Langeland

Double passage grave in Tvede Forrest

Finds of ceramics, flint axes and cross arrows as well as amber beads

The special ancient monument is well known under the name »Double-passage grave in Tvedeskov«. But to be perfectly precise, it is a twin passage grave. Double chambers typically consist of two more independent mounds with some high filling between the chambers. Our passage grave, on the other hand, has only one mound which contains two chambers, which in terms of construction are almost one chamber divided in the middle by a stone.

From each of the two chambers leads once out to the foot of the mound. There is currently no deck over chambers or hallways (with one exception). In that sense, the burial chamber lacks a significant part, consisting of the deck and the filling of earth and stone that once covered them. This means for us today that we can study the construction of the burial chamber here without having to crawl around in a pitch-dark chamber.

By 1875, both chambers were earth-filled. Even then, the cover stones were missing, and you could see two parallel entrances to the southeast. Two years later, the two chambers of the burial chamber were excavated by the National Museum's Henry Petersen for the count at Tranekær Castle. The finds were handed over to the castle and were part of the count's private collection. The ancient monument was again described in 1947 and registered in 1948, as a result of the general protection in 1937. In 1978, the chambers of the burial chamber and the area in front of the curbs at the mouths were examined by Langelands Museum.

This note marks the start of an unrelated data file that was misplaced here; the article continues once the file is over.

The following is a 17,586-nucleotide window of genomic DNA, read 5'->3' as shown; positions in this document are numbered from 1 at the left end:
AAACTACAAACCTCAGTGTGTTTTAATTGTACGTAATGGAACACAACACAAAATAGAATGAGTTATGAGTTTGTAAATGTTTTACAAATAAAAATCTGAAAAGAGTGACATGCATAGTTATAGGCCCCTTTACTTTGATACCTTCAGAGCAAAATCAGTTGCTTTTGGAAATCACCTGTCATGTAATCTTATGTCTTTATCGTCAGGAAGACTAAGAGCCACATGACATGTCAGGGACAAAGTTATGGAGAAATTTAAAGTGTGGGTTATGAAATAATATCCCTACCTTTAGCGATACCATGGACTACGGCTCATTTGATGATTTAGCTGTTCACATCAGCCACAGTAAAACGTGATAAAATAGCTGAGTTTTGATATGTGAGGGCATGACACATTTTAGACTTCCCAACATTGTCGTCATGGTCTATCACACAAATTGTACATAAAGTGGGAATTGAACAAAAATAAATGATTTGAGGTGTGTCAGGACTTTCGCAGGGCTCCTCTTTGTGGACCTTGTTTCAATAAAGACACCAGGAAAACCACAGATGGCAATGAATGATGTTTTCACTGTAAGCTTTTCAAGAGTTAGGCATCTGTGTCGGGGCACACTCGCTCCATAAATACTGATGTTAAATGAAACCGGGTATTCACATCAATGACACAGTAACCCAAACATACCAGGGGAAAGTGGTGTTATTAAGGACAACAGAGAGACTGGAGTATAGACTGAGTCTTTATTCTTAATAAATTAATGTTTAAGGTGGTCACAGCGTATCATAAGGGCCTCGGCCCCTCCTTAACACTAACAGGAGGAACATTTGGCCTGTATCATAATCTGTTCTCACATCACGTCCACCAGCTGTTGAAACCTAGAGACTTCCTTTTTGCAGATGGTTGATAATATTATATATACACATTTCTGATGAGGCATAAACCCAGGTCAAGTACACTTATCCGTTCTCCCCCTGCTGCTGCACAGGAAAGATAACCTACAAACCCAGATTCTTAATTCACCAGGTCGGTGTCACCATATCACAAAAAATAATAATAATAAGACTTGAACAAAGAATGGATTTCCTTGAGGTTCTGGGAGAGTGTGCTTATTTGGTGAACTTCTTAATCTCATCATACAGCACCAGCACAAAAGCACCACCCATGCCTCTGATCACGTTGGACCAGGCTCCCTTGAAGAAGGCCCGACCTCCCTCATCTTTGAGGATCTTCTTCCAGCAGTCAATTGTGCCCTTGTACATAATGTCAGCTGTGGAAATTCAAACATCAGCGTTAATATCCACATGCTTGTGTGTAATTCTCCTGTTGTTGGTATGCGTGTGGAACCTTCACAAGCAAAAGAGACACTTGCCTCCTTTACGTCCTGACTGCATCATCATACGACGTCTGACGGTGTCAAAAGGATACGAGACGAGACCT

Several flint axes and some pottery from the middle of the Neolithic were found in a semicircular area on top of and under a stone pack. The finds probably originate partly from sacrifices in front of the corridors and partly from cleaning up the chambers. In many places, traces have been found that indicate that during the period of use of the large stone tombs, the chambers were cleared to make room for new deposits.

It is interesting that pottery from the Late Bronze Age and Roman Iron Age was also found, and that fragments of pottery from an early part of the Late Stone Age were found under the mound itself. This means that the place has been used for religious acts for thousands of years. After the excavation, the burial chamber was restored and regained its present shape.

In 1995, one cornerstone was overturned and two supporting stones poured heavily into the chamber. A new restoration rebuilt the stones and ensured stability, among other things by inserting stainless steel bars. The drywalls were also restored and cleaned.

(Source: "Fortidsminder på Langeland", Langelands Museum)